Ecuador's government announced Dec. 11 that the country's leading indigenous organization had two weeks to abandon the headquarters it has held for almost a quarter of a century. The announcement came in a letter from the Ministry of Economic and Social Inclusion (MIES) to the Confederation of Indigenous Nationalities of Ecuador (CONAIE) stating that it needs the building on the northern outskirts of Quito as a shelter for street children. CONAIE president Jorge Herrera responded that the building "has been a symbol of the construction of a relationship between the state and indigenous peoples," and denounced the impending eviction as a "persecution of the indigenous movement." With the deadline approaching, CONAIE leader Floresmilo Simbaña pledged to resist removal. "We want to avoid confrontations and acts of violence," he said. But he added: "We are going to defend this place." The offices are currently occupied around-the-clock by CONAIE supporters, with banners and flags draped from the balconies.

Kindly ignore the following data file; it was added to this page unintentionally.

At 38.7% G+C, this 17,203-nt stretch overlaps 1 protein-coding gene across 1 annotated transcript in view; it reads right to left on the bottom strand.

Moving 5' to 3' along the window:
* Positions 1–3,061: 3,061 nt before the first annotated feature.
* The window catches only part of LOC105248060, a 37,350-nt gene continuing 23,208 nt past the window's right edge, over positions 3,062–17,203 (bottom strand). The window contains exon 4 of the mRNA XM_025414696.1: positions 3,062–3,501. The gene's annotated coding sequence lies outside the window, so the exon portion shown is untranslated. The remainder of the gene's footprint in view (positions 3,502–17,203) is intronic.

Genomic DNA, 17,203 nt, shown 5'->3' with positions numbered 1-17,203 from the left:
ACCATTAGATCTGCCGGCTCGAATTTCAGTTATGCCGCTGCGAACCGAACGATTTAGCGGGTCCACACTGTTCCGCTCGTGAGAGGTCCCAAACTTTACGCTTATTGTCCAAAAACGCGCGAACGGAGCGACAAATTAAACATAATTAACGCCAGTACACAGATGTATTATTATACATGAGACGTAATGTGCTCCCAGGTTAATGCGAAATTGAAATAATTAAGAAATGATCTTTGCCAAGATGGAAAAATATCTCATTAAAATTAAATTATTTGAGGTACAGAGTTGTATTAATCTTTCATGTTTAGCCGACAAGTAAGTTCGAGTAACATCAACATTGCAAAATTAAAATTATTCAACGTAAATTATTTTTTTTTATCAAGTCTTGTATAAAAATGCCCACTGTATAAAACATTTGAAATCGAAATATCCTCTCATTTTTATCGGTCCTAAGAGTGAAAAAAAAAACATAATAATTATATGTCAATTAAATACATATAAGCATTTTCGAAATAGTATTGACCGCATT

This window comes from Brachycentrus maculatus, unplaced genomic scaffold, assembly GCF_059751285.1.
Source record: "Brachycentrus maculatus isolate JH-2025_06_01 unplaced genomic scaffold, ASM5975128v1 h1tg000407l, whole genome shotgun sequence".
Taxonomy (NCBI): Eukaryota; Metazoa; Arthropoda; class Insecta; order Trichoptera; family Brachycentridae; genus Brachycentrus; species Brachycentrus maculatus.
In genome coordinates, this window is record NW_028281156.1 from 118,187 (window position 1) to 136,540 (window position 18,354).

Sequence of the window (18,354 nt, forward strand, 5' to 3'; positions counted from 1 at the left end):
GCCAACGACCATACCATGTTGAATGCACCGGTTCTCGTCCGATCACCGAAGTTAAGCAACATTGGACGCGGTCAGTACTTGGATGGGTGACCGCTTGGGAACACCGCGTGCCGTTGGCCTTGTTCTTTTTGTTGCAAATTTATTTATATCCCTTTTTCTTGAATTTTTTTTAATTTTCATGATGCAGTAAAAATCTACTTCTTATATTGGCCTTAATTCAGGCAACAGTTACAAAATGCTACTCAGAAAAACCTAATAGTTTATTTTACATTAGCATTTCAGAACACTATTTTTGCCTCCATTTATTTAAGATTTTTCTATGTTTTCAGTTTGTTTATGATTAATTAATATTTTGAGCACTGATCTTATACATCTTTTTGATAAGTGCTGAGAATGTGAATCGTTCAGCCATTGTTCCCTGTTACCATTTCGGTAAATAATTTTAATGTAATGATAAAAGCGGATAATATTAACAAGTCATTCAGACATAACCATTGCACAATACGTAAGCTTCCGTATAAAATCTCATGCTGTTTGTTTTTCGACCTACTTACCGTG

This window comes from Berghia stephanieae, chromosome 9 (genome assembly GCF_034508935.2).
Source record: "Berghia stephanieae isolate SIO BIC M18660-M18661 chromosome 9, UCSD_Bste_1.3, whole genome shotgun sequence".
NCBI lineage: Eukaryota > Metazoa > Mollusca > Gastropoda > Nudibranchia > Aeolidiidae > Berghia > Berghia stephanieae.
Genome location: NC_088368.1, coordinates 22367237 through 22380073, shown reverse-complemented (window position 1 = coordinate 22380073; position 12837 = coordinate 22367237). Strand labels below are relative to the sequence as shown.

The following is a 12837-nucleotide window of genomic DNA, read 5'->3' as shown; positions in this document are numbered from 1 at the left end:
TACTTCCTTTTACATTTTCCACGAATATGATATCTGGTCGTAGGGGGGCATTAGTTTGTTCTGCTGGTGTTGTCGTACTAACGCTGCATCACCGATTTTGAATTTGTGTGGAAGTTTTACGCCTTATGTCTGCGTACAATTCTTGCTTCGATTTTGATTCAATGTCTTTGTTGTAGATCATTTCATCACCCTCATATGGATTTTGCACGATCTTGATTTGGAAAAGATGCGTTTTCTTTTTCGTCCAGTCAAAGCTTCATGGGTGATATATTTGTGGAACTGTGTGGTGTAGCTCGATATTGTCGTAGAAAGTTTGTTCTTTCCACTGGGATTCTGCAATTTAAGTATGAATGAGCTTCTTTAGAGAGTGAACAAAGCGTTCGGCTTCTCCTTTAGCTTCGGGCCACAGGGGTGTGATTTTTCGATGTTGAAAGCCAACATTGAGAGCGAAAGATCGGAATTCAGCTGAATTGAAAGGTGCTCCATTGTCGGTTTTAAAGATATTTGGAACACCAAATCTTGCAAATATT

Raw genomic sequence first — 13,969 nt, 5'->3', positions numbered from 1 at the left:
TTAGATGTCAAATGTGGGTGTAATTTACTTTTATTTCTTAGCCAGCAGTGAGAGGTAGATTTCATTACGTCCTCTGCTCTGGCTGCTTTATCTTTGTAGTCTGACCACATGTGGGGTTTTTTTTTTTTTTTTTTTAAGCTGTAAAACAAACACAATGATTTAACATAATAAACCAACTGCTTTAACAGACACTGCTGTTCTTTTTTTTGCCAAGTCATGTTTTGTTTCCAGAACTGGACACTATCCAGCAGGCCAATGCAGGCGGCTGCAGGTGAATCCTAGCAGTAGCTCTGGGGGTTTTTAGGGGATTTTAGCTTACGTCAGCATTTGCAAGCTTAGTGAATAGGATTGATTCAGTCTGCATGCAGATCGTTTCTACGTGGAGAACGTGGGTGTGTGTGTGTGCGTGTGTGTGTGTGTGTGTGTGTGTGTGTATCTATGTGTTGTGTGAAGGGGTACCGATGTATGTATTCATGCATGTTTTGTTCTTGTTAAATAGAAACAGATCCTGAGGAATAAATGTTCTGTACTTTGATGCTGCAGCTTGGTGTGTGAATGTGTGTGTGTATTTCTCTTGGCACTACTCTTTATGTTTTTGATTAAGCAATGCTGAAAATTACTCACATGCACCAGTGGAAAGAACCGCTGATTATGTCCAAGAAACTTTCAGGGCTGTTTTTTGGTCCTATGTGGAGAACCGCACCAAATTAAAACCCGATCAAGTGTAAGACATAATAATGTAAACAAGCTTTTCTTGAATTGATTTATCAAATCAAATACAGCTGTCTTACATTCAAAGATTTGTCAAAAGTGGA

Correa, for his part, responded to the controversy with invective against CONAIE: "There are people who I do not understand, who live in romanticism and myths, and do not take into account what is at stake… They have betrayed us over and over… They do not understand, and they do not represent the indigenous movement." Recalling CONAIE's 2011 genocide case against his government over Amazon oil drilling, he added: "These people have called us theives, genocidal, traitors… This is not the first or the last stab in the back [puñalada] we have received." (Ecuador Inmediato, La Hora, Quito, Dec. 20; La Republica, Quito, Dec. 19; UDW, Dec. 17)